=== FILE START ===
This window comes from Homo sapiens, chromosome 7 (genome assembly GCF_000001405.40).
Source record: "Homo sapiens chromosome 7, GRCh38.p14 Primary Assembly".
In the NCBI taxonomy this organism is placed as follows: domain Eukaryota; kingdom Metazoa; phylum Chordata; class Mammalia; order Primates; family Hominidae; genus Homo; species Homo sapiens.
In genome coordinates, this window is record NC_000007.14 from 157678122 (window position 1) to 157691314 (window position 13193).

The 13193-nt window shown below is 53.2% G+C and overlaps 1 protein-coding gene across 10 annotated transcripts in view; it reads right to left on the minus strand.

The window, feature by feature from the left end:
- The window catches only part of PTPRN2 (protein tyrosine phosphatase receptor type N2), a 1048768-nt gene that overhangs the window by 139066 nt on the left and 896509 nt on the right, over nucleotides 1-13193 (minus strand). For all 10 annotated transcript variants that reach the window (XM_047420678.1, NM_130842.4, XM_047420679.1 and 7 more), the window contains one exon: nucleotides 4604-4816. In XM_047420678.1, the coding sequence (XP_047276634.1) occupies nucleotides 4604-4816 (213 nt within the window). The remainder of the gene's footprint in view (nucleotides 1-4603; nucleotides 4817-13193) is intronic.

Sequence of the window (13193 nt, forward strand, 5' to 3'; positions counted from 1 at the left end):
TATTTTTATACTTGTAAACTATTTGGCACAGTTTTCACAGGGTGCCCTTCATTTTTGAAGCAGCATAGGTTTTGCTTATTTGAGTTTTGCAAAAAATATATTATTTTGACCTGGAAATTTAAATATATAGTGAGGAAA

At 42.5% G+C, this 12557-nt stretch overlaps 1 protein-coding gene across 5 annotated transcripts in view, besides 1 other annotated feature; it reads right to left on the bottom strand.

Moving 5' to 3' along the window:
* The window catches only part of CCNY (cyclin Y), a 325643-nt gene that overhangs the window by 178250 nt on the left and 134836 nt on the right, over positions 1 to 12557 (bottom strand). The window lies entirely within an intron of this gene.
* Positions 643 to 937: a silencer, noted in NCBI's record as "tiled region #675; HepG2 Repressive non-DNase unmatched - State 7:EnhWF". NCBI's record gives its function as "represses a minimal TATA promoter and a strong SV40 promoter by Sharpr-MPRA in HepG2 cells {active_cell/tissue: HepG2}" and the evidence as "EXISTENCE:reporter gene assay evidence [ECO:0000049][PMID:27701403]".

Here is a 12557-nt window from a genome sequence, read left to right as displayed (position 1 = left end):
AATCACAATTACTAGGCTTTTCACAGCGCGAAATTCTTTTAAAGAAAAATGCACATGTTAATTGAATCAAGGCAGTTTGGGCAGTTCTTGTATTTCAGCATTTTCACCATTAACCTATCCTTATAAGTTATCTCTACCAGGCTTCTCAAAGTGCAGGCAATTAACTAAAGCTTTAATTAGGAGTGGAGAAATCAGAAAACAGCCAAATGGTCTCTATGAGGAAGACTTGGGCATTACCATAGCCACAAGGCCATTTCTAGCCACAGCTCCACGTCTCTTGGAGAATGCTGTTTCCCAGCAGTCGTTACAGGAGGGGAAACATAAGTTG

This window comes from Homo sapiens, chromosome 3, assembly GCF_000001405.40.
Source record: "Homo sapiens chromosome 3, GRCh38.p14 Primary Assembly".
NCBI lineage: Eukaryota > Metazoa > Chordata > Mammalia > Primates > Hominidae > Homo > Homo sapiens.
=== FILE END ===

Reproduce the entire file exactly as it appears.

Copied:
This window comes from Homo sapiens, chromosome 7 (genome assembly GCF_000001405.40).
Source record: "Homo sapiens chromosome 7, GRCh38.p14 Primary Assembly".
In the NCBI taxonomy this organism is placed as follows: domain Eukaryota; kingdom Metazoa; phylum Chordata; class Mammalia; order Primates; family Hominidae; genus Homo; species Homo sapiens.
In genome coordinates, this window is record NC_000007.14 from 157678122 (window position 1) to 157691314 (window position 13193).

The 13193-nt window shown below is 53.2% G+C and overlaps 1 protein-coding gene across 10 annotated transcripts in view; it reads right to left on the minus strand.

The window, feature by feature from the left end:
- The window catches only part of PTPRN2 (protein tyrosine phosphatase receptor type N2), a 1048768-nt gene that overhangs the window by 139066 nt on the left and 896509 nt on the right, over nucleotides 1-13193 (minus strand). For all 10 annotated transcript variants that reach the window (XM_047420678.1, NM_130842.4, XM_047420679.1 and 7 more), the window contains one exon: nucleotides 4604-4816. In XM_047420678.1, the coding sequence (XP_047276634.1) occupies nucleotides 4604-4816 (213 nt within the window). The remainder of the gene's footprint in view (nucleotides 1-4603; nucleotides 4817-13193) is intronic.

Sequence of the window (13193 nt, forward strand, 5' to 3'; positions counted from 1 at the left end):
TATTTTTATACTTGTAAACTATTTGGCACAGTTTTCACAGGGTGCCCTTCATTTTTGAAGCAGCATAGGTTTTGCTTATTTGAGTTTTGCAAAAAATATATTATTTTGACCTGGAAATTTAAATATATAGTGAGGAAA

At 42.5% G+C, this 12557-nt stretch overlaps 1 protein-coding gene across 5 annotated transcripts in view, besides 1 other annotated feature; it reads right to left on the bottom strand.

Moving 5' to 3' along the window:
* The window catches only part of CCNY (cyclin Y), a 325643-nt gene that overhangs the window by 178250 nt on the left and 134836 nt on the right, over positions 1 to 12557 (bottom strand). The window lies entirely within an intron of this gene.
* Positions 643 to 937: a silencer, noted in NCBI's record as "tiled region #675; HepG2 Repressive non-DNase unmatched - State 7:EnhWF". NCBI's record gives its function as "represses a minimal TATA promoter and a strong SV40 promoter by Sharpr-MPRA in HepG2 cells {active_cell/tissue: HepG2}" and the evidence as "EXISTENCE:reporter gene assay evidence [ECO:0000049][PMID:27701403]".

Here is a 12557-nt window from a genome sequence, read left to right as displayed (position 1 = left end):
AATCACAATTACTAGGCTTTTCACAGCGCGAAATTCTTTTAAAGAAAAATGCACATGTTAATTGAATCAAGGCAGTTTGGGCAGTTCTTGTATTTCAGCATTTTCACCATTAACCTATCCTTATAAGTTATCTCTACCAGGCTTCTCAAAGTGCAGGCAATTAACTAAAGCTTTAATTAGGAGTGGAGAAATCAGAAAACAGCCAAATGGTCTCTATGAGGAAGACTTGGGCATTACCATAGCCACAAGGCCATTTCTAGCCACAGCTCCACGTCTCTTGGAGAATGCTGTTTCCCAGCAGTCGTTACAGGAGGGGAAACATAAGTTG

This window comes from Homo sapiens, chromosome 3, assembly GCF_000001405.40.
Source record: "Homo sapiens chromosome 3, GRCh38.p14 Primary Assembly".
NCBI lineage: Eukaryota > Metazoa > Chordata > Mammalia > Primates > Hominidae > Homo > Homo sapiens.